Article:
https://opensiddur.org/?p=29385מודה אני | Modeh Ani by Moshe ibn Makhir (interpretive translation by Rabbi Zalman Schachter-Shalomi)2020-01-21 04:13:57Modeh Ani, in Hebrew with English translation by Rabbi Zalman Schachter-Shalomi.Textthe Open Siddur ProjectAharon N. Varady (transcription)Aharon N. Varady (transcription)Zalman Schachter-ShalomiMosheh ben Yehudah ibn Makhirhttps://opensiddur.org/copyright-policy/Aharon N. Varady (transcription)https://creativecommons.org/licenses/by-sa/4.0/Birkhot haShaḥar21st century C.E.58th century A.M.16th century C.E.54th century A.M.English vernacular prayerמודה אני Modeh Aniרשות reshutSunriseWakefulnessGratitudeAlive
Thank You, Living God
For giving me
Another day of awareness.
I thank You
For this sacred trust.
Rabbi Zalman Schachter-Shalomi, z”l, included this interpretive translation of “Modeh Ani” in his Siddur Tehillat Hashem Yidaber Pi (2009). To the best of my ability, I have set his translation side-by-side with a transcription of the vocalized text of the prayer. –Aharon N. Varady
Modeh Ani first appeared as an addendum in Seder ha-Yom by Rav Moshe Ibn Machir of Tsfat, published in 1599.
Aharon Varady (M.A.J.Ed./JTSA Davidson) is a volunteer transcriber for the Open Siddur Project. If you find any mistakes in his transcriptions, please let him know. Shgiyot mi yavin; Ministarot naqeniשְׁגִיאוֹת מִי־יָבִין; מִנִּסְתָּרוֹת נַקֵּנִי "Who can know all one's flaws? From hidden errors, correct me" (Psalms 19:13). If you'd like to directly support his work, please consider donating via his Patreon account. (Varady also translates prayers and contributes his own original work besides serving as the primary shammes of the Open Siddur Project and its website, opensiddur.org.)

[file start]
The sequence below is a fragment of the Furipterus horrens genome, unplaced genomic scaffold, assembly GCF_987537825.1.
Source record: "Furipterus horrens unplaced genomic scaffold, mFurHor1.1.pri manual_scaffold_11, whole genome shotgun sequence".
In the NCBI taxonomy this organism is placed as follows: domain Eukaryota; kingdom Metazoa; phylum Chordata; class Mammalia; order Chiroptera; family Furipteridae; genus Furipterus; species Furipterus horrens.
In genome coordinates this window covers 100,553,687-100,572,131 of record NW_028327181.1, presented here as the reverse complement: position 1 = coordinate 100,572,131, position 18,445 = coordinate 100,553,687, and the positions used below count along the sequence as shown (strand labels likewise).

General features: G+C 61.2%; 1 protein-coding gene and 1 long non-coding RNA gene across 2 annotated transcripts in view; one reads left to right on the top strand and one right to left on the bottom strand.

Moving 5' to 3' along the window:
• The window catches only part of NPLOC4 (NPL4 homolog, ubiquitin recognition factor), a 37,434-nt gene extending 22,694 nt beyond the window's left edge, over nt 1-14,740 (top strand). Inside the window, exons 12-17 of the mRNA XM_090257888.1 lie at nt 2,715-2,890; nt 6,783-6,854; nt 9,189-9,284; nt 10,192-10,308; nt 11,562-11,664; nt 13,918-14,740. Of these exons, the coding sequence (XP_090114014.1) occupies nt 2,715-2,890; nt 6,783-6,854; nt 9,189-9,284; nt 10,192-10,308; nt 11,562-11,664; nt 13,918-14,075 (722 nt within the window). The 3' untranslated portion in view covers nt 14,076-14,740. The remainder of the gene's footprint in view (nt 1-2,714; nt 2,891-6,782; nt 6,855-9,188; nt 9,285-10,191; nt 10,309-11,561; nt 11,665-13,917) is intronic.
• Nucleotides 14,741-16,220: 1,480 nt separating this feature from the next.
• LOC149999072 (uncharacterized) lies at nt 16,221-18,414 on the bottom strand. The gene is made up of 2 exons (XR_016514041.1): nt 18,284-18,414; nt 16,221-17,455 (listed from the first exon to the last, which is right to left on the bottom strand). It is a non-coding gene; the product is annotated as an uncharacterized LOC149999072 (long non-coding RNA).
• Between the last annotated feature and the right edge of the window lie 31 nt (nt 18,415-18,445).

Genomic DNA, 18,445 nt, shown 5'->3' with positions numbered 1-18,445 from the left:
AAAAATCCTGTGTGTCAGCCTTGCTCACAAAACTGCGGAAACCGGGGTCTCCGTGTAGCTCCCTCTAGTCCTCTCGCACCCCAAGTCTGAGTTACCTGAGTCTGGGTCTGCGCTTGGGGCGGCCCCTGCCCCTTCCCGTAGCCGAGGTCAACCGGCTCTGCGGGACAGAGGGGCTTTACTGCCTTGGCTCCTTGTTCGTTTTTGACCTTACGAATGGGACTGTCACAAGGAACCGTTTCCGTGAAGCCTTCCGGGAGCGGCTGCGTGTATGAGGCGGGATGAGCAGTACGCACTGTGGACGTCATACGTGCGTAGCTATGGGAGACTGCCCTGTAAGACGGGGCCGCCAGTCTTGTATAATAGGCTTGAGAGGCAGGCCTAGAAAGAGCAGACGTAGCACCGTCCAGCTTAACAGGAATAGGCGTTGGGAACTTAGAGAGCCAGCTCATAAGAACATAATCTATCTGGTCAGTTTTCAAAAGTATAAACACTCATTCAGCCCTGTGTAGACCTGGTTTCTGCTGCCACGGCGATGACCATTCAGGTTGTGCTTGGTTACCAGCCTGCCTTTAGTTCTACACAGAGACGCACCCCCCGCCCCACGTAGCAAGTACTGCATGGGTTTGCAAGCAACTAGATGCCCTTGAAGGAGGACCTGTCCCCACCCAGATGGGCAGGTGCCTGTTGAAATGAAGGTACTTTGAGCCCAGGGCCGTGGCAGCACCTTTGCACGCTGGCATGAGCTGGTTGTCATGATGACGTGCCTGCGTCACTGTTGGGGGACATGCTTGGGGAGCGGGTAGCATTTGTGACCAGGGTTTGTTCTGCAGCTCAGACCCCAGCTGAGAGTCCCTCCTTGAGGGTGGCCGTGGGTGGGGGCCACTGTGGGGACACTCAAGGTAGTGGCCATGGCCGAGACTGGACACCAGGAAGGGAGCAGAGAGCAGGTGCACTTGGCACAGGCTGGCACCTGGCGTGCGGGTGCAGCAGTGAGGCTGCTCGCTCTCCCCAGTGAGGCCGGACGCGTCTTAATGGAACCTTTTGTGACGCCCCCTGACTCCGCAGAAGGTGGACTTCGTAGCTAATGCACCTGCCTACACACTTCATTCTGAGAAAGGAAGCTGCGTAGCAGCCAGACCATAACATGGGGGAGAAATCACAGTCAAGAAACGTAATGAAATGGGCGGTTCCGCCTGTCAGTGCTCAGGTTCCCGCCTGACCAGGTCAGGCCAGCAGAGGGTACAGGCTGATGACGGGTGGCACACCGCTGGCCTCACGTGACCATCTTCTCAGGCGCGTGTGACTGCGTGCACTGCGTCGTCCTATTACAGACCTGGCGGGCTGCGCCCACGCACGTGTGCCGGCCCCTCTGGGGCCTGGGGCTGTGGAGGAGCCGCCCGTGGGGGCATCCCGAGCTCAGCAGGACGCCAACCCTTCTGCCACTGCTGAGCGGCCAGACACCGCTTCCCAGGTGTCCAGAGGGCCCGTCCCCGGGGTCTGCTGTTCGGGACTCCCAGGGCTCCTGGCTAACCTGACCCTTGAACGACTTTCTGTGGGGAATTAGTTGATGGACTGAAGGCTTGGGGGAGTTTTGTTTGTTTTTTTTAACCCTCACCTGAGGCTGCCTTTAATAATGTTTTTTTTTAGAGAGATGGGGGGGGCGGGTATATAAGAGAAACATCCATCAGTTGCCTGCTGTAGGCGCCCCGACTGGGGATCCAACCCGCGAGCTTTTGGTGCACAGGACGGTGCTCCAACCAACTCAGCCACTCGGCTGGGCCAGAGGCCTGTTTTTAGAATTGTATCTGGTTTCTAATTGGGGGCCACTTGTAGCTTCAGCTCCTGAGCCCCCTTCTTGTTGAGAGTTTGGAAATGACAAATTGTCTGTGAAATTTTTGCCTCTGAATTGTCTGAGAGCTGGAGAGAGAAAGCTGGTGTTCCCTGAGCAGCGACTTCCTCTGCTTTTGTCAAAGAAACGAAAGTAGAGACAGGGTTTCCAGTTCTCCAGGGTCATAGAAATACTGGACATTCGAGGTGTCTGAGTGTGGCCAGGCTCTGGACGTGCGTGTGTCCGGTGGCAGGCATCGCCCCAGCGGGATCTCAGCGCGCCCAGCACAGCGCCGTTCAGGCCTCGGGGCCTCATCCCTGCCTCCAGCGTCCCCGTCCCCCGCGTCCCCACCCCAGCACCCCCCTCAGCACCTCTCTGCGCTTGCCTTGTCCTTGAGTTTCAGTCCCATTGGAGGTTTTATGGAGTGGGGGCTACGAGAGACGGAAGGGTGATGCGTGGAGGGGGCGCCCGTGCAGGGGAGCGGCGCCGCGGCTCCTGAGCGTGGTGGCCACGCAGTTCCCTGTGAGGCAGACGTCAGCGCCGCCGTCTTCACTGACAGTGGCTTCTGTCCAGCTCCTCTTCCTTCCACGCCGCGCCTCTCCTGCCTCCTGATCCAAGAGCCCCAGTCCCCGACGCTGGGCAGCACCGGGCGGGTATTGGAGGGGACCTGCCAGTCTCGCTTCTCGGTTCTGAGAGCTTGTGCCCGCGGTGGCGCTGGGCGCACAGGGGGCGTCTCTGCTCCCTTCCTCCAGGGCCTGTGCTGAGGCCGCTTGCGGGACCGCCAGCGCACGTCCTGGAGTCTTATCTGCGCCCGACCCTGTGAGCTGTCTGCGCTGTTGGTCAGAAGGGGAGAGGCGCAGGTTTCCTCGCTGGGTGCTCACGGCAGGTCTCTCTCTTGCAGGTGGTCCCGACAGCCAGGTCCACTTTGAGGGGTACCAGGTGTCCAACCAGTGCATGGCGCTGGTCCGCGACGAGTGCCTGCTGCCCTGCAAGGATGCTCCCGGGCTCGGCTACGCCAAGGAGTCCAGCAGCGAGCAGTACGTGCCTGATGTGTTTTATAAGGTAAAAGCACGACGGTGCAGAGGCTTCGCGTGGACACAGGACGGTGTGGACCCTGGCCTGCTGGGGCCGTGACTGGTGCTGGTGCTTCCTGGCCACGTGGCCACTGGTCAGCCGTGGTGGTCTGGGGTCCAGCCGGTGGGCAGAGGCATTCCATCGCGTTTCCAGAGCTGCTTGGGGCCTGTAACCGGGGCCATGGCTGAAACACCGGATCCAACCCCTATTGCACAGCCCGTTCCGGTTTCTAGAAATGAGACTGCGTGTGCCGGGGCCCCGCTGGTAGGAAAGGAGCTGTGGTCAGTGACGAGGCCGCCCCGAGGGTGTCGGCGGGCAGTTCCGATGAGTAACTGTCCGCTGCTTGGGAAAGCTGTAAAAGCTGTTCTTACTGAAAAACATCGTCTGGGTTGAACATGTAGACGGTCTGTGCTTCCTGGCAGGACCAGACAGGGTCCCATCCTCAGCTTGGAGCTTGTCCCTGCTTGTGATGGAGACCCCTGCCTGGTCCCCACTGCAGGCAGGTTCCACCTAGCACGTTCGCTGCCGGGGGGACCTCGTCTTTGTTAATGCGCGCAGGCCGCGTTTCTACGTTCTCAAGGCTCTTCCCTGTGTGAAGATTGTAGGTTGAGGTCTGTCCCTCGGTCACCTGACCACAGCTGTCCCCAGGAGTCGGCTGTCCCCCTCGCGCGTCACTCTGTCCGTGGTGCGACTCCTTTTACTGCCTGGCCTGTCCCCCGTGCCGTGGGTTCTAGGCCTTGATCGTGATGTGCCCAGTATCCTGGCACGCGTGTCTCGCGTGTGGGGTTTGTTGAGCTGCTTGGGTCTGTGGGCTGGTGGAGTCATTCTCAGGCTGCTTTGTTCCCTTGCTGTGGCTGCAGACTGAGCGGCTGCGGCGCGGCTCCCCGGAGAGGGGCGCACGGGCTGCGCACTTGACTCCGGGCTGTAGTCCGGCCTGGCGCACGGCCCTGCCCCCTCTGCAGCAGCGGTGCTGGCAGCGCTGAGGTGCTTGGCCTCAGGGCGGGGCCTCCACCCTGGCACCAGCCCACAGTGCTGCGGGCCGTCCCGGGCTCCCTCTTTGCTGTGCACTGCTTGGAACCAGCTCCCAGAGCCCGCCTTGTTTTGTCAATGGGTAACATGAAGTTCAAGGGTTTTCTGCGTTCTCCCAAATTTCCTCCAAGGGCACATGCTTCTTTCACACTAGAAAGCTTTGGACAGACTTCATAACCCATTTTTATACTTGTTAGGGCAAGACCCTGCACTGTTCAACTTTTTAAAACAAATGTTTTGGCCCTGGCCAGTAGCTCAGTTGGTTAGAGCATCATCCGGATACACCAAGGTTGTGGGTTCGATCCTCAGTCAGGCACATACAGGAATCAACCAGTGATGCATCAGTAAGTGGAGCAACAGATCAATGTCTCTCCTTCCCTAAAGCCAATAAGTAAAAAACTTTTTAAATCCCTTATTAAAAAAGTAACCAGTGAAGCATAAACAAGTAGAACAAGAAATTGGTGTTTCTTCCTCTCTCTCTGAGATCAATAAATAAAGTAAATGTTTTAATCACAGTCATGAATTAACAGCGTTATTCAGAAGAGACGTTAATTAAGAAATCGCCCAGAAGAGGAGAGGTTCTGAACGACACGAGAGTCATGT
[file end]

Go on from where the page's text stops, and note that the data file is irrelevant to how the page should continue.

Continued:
Rabbi Dr. Zalman Meshullam Schachter-Shalomi, affectionately known as "Reb Zalman" (28 August 1924 – 3 July 2014) was one of the founders of the Jewish Renewal movement. Born in Żółkiew, Poland (now Ukraine) and raised in Vienna, he was interned in detention camps under the Vichy Regime but managed to flee the Nazi advance, emigrating to the United States in 1941. He was ordained as an Orthodox rabbi in 1947 within the ḤaBaD Hasidic movement while under the leadership of the sixth Lubavitcher Rebbe, Yosef Yitzchok Schneersohn, and served ḤaBaD communities in Massachusetts and Connecticut. He subsequently earned an M.A. in psychology of religion at Boston University, and a doctorate from the Hebrew Union College. He was initially sent out to speak on college campuses by the Lubavitcher Rebbe, but in the early 1960s, after experimenting with "the sacramental value of lysergic acid", the main ingredient in LSD, leadership within ḤaBaD circles cut ties with him. He continued teaching the Torah of Ḥassidut until the end of his life to creative, free and open-minded Jewish thinkers with humility and kindness and established warm ecumenical ties as well. In September 2009, he became the first contributor of a siddur to the Open Siddur Project database of Jewish liturgy and related work. Reb Zalman supported the Open Siddur Project telling its founder, "this is what I've been looking forward to!" and sharing among many additional works of liturgy, an interview he had with Havurah magazine in the early to mid-1980s detailing his vision of "Database Davenen." The Open Siddur Project is proud to be realizing one of Reb Zalman's long held dreams.
Rabbi Moshe ben Yehudah ibn Makhir was a kabbalist who flourished among the luminaries in 16th century Tsfat. He is best known for the author of the waking prayer "Modeh Ani" and for his work Seder HaYom, printed for the first time in Venice in 1599. He also founded a yeshiva in the village of Ein Zeitoun (near Tsfat).
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ויהי נעם אדני אלהינו עלינו ומעשה ידינו כוננה עלינו ומעשה ידינו כוננהו "May the pleasantness of אדֹני our elo’ah be upon us; may our handiwork be established for us — our handiwork, may it be established."–Psalms 90:17
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